Hi Cliff. Of course I was pretty young when most of these lines still existed and I left Nottm around 1970 and find it difficult to keep up with changes, of which there have been many. My Dad was born and raised in Bestwood Colliery but I only visited there. For example, I had no idea there had been an Ironworks there until I saw it on old maps. As I recall, the whole of the Leen Valley Line from around the old Rigley’s Wagon Works along Hucknall Rd and round to Bestwood Road was on an embankment above the right side of the road. I never got even close to the actual line as it followed Bestwood Road so I can’t say I ever saw where it veered right again into the colliery. The old track bed is still there though and can be followed on foot or by bike for most of it’s length. I’m going to try to send you a scan of a 1935 map of Bestwood Colliery (via email) which clears it up a bit. But, please note that it shows the old Moorbridge before the new (current)bridge was built. It may also show some lines that were abandoned when the ironworks closed and I don’t know when that happened. I wasn’t born until 1949!
Maybe some of those here who were actually born and raised in Bestwood Village can add more, which is why I think you’d find the Old Bestwood thread very interesting.
Another issue is exactly where was Bestwood Junction?
The junction where the line from the Great Central joined the Leen Valley line almost across Bestwood Road from the old Moorbridge was called Moorbridge Junction. That line was called the Bestwood Colliery Branch.
The branch which ran from the Hucknall-Bulwell Market line was called the Bestwood Park Branch.
The only related section of line I can think of whicxh was close to road level was on St Albans Road. Here there was an unprotected crossing over the Bestwood Colliery Branch and then under the Great Central. The line diverged from the Great Central heading North and dropped almost to road level before turning
I would very strongly recommend you to obtain a copy of ‘Railways to the North of Nottingham -In the Latter Days of Steam’ Vol.2. by Malcolm Castledine. 2004 ISBN 1 901945 33 2 This is published by Book Law Publications, 382 Carlton Hill Nottm NG4 1JA http://www.booklaw.co.uk/shop/index.php?id_product=267&controller=product
They still have this in stock at reduced price. I have both Vols 1 and 2. 2 carries many excellent shots of the lines we are discussing, mostly from the 1960s, plus some maps.
Ha!! Just found the offending picture of Bestwood Park Junction signal box. It’s here: https://www.flickr.com/photos/38339202@N00/8218812924.
The caption states that it is where the current Moorbridge Tram Stop is. That would make sense. and the Moorbridge Tram stop is pretty much at the same level as the road. (Hucknall Lane I think) which runs from Hucknall to Bulwell.
So, that’s the Junction for the line under Moorbridge which joined the line on the other side of Bestwood Road which came round from Daybrook and which itself was joined at Moorbridge Jn by the spur from the Great Central.
Thanks again Col. I saw on You-tube, footage of a train going along Bulwell Common, going to the side and then down through a tunnel and under the main tracks. Are you familiar with this. I can’t make out if it’s travelling north or south. Is this the Dido?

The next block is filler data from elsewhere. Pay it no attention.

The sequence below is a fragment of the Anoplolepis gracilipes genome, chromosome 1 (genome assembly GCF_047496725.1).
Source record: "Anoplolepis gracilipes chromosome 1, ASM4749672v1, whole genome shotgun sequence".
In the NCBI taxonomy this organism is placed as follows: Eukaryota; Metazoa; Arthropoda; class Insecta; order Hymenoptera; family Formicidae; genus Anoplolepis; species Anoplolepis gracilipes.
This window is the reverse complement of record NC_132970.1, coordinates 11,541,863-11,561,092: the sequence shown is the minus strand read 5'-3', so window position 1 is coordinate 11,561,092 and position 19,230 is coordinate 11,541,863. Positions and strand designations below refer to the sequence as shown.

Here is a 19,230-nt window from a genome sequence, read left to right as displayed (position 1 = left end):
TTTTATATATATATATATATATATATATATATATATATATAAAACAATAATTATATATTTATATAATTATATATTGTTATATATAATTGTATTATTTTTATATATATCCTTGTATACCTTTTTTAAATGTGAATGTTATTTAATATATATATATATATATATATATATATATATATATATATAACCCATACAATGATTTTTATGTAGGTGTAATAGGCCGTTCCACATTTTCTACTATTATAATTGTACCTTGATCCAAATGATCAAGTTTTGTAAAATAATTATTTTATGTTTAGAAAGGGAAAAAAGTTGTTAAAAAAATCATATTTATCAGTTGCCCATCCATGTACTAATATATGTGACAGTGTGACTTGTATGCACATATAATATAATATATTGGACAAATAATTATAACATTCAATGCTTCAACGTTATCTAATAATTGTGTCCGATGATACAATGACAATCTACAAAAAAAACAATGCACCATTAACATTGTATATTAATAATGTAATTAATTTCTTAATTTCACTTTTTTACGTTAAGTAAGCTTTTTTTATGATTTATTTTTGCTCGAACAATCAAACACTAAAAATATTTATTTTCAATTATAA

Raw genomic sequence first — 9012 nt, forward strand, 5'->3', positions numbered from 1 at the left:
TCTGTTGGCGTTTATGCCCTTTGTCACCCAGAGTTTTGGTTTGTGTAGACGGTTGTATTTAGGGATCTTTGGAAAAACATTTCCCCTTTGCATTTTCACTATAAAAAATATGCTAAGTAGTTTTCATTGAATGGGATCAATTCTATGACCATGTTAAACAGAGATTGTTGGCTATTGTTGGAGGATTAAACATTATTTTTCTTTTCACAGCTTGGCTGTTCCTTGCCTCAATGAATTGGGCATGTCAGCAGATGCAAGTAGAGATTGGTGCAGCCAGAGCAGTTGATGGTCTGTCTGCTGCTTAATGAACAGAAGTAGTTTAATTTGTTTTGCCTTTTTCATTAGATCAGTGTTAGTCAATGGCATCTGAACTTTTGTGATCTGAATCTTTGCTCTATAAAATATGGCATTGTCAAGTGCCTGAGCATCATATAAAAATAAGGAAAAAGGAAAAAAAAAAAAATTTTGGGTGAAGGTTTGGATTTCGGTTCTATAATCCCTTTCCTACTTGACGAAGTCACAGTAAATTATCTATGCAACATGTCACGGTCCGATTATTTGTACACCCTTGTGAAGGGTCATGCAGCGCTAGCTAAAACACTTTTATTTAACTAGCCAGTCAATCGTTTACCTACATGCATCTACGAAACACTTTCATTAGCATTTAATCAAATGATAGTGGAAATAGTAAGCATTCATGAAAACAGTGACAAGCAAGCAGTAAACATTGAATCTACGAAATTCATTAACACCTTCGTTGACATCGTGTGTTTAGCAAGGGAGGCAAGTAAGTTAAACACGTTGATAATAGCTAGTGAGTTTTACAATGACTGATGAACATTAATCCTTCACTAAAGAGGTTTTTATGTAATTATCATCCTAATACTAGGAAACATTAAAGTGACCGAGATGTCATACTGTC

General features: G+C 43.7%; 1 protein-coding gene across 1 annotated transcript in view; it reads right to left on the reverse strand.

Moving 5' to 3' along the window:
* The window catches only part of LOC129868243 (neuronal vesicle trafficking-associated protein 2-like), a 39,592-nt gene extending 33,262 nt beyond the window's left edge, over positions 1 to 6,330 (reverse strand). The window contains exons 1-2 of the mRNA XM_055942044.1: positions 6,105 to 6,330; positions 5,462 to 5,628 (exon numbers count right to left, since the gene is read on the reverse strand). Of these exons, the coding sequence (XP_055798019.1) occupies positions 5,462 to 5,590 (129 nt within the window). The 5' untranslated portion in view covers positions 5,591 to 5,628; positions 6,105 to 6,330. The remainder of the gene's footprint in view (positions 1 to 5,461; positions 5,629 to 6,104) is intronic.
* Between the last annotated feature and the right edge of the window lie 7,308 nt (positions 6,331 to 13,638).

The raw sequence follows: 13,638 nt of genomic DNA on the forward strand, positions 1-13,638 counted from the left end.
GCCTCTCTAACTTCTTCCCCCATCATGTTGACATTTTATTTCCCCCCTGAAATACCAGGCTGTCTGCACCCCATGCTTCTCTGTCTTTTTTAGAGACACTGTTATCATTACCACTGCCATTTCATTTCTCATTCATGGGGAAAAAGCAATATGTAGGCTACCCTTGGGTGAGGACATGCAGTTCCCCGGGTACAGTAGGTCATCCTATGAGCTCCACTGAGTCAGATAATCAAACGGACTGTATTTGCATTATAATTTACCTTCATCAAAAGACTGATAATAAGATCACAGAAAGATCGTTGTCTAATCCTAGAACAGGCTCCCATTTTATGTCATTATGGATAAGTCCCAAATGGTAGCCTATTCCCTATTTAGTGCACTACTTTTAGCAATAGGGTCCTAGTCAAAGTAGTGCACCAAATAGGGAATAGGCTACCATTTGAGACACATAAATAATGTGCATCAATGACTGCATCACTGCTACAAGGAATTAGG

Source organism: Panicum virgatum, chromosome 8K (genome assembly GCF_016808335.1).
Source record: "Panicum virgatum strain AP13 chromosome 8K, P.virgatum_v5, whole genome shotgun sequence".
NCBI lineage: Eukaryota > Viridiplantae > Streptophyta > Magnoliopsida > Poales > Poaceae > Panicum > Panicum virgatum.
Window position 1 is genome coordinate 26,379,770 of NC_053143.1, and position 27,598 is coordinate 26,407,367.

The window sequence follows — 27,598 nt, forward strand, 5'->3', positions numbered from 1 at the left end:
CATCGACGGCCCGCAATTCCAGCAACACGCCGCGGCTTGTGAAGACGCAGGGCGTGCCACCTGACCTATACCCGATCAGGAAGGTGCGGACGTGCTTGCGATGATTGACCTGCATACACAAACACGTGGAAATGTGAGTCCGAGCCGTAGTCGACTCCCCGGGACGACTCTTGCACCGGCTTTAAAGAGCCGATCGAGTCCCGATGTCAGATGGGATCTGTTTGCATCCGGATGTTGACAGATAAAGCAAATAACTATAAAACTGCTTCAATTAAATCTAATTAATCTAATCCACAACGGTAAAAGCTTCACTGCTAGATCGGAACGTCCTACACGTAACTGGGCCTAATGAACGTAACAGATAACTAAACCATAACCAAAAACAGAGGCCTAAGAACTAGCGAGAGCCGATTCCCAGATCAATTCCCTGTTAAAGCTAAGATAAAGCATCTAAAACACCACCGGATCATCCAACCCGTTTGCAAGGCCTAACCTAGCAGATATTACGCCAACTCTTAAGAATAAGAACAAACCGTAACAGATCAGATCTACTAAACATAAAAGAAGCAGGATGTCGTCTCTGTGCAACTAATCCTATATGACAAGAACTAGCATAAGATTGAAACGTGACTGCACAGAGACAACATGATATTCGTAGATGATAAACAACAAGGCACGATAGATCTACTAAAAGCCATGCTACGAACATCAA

Hi Stuart. Quick question. Do you know if the railway line alongside Bestwood Road, at the point of branching to Bestwood Colliery went over Bestwood Road and over Mill Lakes?
Hi Cliff, I’m not certain about that. There is certainly a bridge over Bestwood Road adjacent the Lakes and I can’t remember whether it is a footbridge but I think it was a rail which would fit. It is slightly to the south of the Lakes. There is also in that viciniity what we would call the ‘mineral line’ running along the edge of what is now the reformed spoil heap and now a pronounced footpath
There is also a rail bridge further up on Moor Road between Bestwood Village and Papplewick. This carried the line that heads east towards the A60 Mansfield Road just slightly north of Seven Mile House. That travelled to Calverton Colliery and can still be walked. The last I hear they had taken up the railway sleepers to begin making a cycleway. Not sure of recent.
Looking at google maps, it looks like a footbridge now, but I feel it is in the place of what would have been a rail bridge. If there was a rail bridge there, it would have had to run alongside or over the Robin Hood Line, and it may have had to come into contact with the other rail track you have mentioned, the one that ran to Calverton Colliery and passed by the Mill Lakes.
Hey Stu, could you check your HibeesBounce messages, cheers.
Hi Stuart, I was wondering if I could publish one of your photos you took in my bridal magazine, of Canada ’08: Guisachan Heritage Park. I’ll put my email address so you can contact me directly. Thanks
Love this website! Love the your.comments Stuart. Makes me wonder how any of the so called ‘comics’ you reference had any sort of career! ‘Total shit’ is a phrase that comes to mind when considering the ‘comics’ you reference.
Thanks very much, William! Some of those ‘comedians’ were of a certain vintage but for me all had one thing in common – all were/are rubbish!
Cheers for the kind words!
Stumbled on to the site looking for Jim Baxter.I watched him when he played for Sunderland.West Ham came to roker park and won 5-1.Baxter spent the game taunting Boobby Moore,come and take the ball of me Bob.Moore woundn’t go near him.
He was washed up then but could still turn it on now and again.
Saw Joe baker at sunderland,he was washed up too but scored around 12 goals in 15 games or so in the old division 2.Then they sold him on to Raith rovers I think,so long ago.